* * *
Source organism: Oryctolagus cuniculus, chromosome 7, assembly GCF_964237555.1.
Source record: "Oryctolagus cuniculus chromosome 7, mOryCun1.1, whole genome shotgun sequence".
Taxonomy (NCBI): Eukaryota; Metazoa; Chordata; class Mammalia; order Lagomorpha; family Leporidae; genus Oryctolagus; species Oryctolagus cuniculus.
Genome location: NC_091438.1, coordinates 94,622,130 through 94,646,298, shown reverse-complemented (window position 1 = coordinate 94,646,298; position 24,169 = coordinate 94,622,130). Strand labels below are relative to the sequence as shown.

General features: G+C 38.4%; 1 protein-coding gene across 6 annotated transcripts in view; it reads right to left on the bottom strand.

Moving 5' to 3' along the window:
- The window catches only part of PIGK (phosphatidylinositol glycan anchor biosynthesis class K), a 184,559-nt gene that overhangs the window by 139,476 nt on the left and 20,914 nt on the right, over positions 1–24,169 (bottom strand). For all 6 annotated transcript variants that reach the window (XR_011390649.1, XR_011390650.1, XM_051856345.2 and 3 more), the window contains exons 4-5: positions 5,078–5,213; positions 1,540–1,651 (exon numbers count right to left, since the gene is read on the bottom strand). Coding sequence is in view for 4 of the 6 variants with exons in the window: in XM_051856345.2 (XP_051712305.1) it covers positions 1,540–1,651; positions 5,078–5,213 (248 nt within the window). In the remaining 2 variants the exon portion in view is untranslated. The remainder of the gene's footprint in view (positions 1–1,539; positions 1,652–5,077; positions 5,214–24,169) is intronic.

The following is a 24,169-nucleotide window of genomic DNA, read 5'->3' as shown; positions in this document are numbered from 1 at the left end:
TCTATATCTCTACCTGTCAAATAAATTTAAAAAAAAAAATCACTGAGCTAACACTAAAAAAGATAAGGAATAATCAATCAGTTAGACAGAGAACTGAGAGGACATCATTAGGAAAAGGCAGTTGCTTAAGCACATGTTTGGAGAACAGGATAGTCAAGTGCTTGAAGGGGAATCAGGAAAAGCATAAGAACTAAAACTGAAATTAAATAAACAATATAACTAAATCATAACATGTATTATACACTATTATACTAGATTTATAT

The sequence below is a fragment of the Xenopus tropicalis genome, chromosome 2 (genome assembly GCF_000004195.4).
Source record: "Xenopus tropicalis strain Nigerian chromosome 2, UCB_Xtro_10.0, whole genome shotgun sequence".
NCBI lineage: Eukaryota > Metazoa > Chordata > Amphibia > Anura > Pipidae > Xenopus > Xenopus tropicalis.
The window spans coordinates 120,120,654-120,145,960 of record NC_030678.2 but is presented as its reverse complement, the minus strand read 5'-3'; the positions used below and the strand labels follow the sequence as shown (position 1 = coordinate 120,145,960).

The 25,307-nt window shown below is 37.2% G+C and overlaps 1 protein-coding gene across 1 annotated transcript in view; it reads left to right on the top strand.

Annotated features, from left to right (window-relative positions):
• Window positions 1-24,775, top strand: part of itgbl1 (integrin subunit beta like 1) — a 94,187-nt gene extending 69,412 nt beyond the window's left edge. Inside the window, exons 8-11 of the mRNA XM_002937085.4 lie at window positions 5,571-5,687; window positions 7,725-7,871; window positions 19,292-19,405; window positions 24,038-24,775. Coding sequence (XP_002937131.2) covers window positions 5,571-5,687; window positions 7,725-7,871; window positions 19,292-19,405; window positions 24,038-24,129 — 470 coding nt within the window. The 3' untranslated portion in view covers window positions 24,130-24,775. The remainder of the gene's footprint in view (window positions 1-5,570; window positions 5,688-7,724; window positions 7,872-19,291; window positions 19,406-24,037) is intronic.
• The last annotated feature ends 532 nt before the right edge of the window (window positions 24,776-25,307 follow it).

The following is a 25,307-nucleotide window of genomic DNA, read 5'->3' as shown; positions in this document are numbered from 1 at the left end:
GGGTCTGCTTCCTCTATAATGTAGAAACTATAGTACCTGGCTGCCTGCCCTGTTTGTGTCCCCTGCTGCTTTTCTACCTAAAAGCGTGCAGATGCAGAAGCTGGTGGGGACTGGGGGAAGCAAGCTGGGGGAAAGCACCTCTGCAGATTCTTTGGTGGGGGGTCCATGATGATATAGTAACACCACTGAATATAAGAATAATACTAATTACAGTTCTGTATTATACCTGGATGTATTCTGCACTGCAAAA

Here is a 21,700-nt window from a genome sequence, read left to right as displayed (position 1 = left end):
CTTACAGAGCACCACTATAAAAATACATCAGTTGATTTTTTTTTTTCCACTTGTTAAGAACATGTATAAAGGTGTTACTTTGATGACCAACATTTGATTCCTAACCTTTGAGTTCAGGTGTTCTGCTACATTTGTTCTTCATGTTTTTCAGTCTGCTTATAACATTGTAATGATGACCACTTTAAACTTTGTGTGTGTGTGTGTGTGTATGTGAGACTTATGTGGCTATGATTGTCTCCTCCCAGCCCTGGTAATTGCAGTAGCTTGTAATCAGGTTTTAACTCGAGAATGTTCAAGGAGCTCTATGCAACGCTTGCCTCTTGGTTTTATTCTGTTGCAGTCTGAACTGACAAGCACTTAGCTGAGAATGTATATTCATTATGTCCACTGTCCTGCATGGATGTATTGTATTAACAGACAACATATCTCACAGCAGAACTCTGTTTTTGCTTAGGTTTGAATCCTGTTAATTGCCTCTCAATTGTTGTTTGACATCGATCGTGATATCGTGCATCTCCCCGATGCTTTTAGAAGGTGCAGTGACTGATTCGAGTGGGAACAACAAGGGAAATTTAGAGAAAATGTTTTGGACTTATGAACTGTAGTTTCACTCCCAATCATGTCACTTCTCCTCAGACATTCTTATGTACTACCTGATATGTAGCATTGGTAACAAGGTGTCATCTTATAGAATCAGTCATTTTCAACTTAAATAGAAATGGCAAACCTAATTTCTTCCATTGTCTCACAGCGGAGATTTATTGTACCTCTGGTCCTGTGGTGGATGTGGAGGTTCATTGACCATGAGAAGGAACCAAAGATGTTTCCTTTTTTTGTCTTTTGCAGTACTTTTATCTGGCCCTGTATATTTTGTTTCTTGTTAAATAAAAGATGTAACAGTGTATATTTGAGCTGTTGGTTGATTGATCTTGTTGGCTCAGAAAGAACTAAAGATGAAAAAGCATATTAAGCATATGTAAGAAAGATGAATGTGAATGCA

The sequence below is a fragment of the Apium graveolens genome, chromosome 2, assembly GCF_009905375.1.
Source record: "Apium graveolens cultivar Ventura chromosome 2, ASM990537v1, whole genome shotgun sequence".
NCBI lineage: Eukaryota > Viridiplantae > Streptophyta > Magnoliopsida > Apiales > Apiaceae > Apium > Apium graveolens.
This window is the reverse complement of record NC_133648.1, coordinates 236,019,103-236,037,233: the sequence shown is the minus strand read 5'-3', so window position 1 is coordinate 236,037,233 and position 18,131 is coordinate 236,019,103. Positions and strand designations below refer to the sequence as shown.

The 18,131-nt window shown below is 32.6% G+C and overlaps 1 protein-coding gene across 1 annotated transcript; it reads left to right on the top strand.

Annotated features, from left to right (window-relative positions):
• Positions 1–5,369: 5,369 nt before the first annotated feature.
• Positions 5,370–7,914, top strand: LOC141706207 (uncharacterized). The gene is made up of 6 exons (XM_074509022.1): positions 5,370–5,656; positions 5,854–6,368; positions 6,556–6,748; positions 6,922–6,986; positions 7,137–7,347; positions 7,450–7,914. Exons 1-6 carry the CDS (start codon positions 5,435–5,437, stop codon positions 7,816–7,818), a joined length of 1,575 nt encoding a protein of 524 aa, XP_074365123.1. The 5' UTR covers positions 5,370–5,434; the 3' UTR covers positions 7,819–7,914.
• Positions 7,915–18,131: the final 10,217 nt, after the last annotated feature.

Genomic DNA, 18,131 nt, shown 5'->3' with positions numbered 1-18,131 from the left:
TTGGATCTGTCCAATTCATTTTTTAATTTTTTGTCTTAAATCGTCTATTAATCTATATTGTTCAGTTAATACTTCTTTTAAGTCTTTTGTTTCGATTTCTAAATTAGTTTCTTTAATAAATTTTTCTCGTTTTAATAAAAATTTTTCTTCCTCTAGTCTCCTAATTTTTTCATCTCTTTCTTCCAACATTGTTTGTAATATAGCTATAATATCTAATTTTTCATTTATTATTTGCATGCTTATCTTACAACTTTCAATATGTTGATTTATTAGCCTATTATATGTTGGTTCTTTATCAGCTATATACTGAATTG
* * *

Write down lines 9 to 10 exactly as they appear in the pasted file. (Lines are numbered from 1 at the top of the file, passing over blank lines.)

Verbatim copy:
TCTATATCTCTACCTGTCAAATAAATTTAAAAAAAAAAATCACTGAGCTAACACTAAAAAAGATAAGGAATAATCAATCAGTTAGACAGAGAACTGAGAGGACATCATTAGGAAAAGGCAGTTGCTTAAGCACATGTTTGGAGAACAGGATAGTCAAGTGCTTGAAGGGGAATCAGGAAAAGCATAAGAACTAAAACTGAAATTAAATAAACAATATAACTAAATCATAACATGTATTATACACTATTATACTAGATTTATAT

The sequence below is a fragment of the Xenopus tropicalis genome, chromosome 2 (genome assembly GCF_000004195.4).